Although the employment market in the United States is at its best in at least half a century, not all workers are benefiting. According to recent research, the percentage of males in their prime working years who are unemployed is greater today than it was before the Great Recession. When it comes to men without employment and men without work in the American economy, federal labor statistics show that nearly one out of every seven men in the United States between the ages of 25 and 54 is jobless. That’s a greater rate of unemployment for the demographic than it was in 2007, the year before the housing bust.
America’s hidden crisis also includes the number of men without work who aren’t even counted in the statistics. It is because they’ve given up seeking work, many of these guys don’t show up in the US Labor Department’s monthly unemployment figures. Although some are on disability, experts at the IZA Institute of Labor Economics argue that this does not entirely explain the situation. They point out that since the late 1960s, when only around 6% of prime-age males were out of work, the disability rolls have decreased by 7%.
“Despite its reputation for having flexible labor markets,” the researchers stated, “The United States has one of the lowest prime-age male labor participation rates in the [Organization for Economic Cooperation and Development], and it has been falling since 1999.” The decline in male employment is nearly completely attributable to a voluntary departure from the labor force. The fact that just one out of every seven prime-age males is unemployed suggests that a lack of jobs is to blame.
Aside from the economic causes of the “Men Without Work” dilemma, there is also a social dynamic at work: a no-work lifestyle for men is no longer an impossibility. On the contrary, for every man in his prime who is unemployed today, there are three more who are neither employed nor searching for employment. Other household members (spouse, girlfriends, family) and Uncle Sam, for the most part, float these unemployed males. Government disability programs play an increasingly important role in the support system for unemployed males.
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It is past time for America to acknowledge the breakdown of men’s employment as the serious illness that it is. The growing separation of so many adult American males from regular paid labor can only lead to poorer living standards, wider economic inequalities, and slower economic development than we might anticipate otherwise. And the ramifications aren’t just financial. The male flight from employment also threatens the conventional family dynamic, placing males in the role of dependents and fostering laziness, idleness, and other vices that are maybe more subtle.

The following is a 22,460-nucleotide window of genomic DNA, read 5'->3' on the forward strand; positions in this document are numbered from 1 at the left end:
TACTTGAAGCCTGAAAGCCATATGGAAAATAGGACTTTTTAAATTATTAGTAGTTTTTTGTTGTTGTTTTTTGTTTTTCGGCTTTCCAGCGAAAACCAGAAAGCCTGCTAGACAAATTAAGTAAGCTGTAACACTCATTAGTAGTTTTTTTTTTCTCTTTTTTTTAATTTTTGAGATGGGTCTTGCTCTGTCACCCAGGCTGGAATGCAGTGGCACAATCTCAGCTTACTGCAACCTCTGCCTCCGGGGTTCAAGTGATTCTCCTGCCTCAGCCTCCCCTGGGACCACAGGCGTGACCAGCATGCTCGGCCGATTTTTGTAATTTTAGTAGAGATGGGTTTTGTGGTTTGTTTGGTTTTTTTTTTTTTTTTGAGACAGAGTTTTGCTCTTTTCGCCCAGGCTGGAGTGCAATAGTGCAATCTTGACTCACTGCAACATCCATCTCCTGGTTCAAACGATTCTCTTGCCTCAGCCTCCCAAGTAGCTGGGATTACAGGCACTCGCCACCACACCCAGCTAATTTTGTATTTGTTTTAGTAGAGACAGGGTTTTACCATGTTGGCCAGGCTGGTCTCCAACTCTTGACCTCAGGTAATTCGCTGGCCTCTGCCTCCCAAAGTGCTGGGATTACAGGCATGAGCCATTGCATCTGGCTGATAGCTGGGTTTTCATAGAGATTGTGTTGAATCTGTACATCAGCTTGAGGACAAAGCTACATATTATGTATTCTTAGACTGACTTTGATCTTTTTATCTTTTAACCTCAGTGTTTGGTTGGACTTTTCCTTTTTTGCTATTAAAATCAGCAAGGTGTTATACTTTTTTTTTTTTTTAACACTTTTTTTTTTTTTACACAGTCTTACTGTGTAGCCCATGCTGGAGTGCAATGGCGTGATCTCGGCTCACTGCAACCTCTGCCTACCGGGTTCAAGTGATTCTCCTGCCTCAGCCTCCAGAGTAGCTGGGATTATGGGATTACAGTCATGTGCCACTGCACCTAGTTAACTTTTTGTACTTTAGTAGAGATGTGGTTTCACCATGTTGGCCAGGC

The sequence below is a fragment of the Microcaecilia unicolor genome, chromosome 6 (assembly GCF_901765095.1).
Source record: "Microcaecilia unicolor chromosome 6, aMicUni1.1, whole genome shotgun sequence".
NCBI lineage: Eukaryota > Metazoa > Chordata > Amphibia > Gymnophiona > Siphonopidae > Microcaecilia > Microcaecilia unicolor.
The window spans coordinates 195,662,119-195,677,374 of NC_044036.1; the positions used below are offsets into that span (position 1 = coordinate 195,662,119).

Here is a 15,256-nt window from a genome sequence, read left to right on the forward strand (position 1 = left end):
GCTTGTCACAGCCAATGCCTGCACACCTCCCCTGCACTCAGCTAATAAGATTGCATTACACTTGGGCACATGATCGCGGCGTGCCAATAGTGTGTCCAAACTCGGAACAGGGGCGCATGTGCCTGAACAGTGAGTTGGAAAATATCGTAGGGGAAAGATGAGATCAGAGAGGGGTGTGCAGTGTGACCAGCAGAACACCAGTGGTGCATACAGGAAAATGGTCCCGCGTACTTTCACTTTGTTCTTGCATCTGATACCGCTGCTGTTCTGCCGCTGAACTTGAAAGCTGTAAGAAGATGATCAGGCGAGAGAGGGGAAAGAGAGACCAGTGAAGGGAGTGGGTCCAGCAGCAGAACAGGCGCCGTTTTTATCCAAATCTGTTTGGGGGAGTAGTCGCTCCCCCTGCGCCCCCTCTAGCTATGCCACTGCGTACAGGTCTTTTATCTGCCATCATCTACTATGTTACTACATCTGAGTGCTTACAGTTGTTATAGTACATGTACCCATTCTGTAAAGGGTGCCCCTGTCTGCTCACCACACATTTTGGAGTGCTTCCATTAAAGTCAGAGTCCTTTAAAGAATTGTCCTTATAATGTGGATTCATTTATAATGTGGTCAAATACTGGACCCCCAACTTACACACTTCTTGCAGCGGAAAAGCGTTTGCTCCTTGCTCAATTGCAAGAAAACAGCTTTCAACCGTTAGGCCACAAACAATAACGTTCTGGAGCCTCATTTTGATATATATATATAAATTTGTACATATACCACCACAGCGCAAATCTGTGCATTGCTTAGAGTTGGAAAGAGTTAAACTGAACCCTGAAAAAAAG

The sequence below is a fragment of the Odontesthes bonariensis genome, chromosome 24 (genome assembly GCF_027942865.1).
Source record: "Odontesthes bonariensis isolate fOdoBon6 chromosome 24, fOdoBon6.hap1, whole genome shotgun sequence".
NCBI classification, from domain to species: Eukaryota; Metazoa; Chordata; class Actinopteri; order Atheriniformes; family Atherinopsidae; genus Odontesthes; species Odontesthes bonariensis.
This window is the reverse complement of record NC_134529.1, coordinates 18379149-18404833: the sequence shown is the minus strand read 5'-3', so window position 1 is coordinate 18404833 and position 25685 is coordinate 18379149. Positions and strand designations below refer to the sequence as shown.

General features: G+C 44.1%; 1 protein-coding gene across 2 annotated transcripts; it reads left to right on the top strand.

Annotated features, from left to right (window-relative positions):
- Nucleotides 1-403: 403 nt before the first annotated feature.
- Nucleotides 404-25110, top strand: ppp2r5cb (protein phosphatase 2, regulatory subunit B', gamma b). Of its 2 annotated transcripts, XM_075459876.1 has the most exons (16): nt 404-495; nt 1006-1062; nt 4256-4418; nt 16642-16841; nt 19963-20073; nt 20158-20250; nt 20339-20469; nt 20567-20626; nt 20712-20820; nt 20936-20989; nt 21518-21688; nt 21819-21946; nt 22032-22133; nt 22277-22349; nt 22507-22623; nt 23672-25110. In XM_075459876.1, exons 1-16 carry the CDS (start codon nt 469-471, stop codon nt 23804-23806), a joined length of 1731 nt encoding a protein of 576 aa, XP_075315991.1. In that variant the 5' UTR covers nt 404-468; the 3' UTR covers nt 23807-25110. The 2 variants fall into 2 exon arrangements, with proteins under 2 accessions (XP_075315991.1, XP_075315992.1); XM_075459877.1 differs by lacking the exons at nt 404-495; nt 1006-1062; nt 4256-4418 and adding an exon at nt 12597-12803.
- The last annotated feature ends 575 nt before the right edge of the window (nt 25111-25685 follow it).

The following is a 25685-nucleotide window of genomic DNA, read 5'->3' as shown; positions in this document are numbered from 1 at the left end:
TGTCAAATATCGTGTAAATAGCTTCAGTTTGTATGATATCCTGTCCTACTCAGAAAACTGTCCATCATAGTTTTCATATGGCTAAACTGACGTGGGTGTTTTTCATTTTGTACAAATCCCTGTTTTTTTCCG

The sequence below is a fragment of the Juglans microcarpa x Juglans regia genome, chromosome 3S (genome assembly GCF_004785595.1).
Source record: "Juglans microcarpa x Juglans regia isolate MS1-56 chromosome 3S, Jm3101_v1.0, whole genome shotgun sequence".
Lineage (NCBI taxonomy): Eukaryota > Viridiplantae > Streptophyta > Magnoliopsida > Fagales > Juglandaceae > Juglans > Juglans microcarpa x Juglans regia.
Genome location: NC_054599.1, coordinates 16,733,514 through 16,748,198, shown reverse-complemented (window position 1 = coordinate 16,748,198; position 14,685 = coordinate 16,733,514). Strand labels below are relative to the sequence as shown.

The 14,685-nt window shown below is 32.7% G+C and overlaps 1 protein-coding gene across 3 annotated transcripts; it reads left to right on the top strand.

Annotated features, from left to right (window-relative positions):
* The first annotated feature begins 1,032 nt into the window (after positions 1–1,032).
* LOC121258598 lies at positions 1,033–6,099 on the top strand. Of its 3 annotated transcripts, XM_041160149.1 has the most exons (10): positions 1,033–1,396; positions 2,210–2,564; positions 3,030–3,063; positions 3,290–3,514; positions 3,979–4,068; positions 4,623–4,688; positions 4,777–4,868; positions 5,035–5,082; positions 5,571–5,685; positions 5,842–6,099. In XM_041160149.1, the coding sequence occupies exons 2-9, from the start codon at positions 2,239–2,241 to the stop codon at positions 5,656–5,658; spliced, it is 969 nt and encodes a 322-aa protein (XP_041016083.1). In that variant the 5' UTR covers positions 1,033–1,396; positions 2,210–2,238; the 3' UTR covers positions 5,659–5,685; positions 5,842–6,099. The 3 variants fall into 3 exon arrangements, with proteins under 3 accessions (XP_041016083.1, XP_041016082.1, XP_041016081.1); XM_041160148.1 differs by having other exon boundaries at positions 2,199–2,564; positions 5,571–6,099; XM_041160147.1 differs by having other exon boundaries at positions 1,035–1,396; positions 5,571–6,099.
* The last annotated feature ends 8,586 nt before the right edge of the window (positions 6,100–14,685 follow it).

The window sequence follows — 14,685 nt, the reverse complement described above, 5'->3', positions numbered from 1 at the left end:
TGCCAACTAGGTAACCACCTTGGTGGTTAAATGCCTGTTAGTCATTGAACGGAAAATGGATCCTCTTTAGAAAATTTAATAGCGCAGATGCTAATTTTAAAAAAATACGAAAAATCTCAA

According to the study, these men without jobs face greater rates of stigma than other groups, owing to American culture’s emphasis on self-sufficiency and hard labor. They noted that men who are not in the work market are “a concerning category,” citing lower levels of life satisfaction and overall well-being indicators. More whites attending college, which pushes them into the professional class, as well as “deaths of despair,” or the significant spike in fatalities due to drug overdoses and suicides within the group, are wreaking havoc on the white working class.
More than 7 million males between the ages of 25 and 54, the typical prime of working life, presently live in America and are not even searching for employment. It is undeniable that such variables have had a significant impact. But there’s definitely more to this story than just economic factors at work. Consider: For half a century, America’s prime-male employment participation has been dropping at a nearly linear rate–a trend that has been undeterred by good times or bad.
The breakdown of work for America’s males is clearly a national issue, but it is a mostly unseen one. It’s practically never brought up in a public forum. Despite the fact that the situation has gradually grown, America, as a country, has managed to overlook it for decades.
A reason that so many men are not at work can also be that in the post-war economy, the great growth of economic possibilities for women in the United States resulted in a vast new supply of employees. This massive infusion of new employees more than made up for the drop in working-age men’s rates – and then some.
The end of employment has brought with it a slew of new emotional and societal expenses that are difficult to measure but straightforward to explain. The costs include the corrosive effects of prolonged idleness on personality and behavior, the loss of self-esteem and respect from others that may accompany a man’s voluntary loss of economic independence (and ability to provide for others), and the loss of meaning and fulfillment that work demonstrably brings to so many people (though admittedly not all).
It is critical for America’s future health that they make a serious and long-term commitment to reintegrating these disengaged men back into the workforce, their families, and civic society. Whether they like it or not, the new “men without work” standard runs against American heritage and the country’s basic spirit. This problem must be brought out of the shadows. One can expect it to persist, if not worsen, as long as they allow it to stay unseen. Automation may exacerbate the issues that some working-class men without jobs are facing. According to IZA, the answer may be vocational training for younger working-class men and programs for elderly men, such as volunteering, that can assist them to enhance their well-being and lessen their loneliness.
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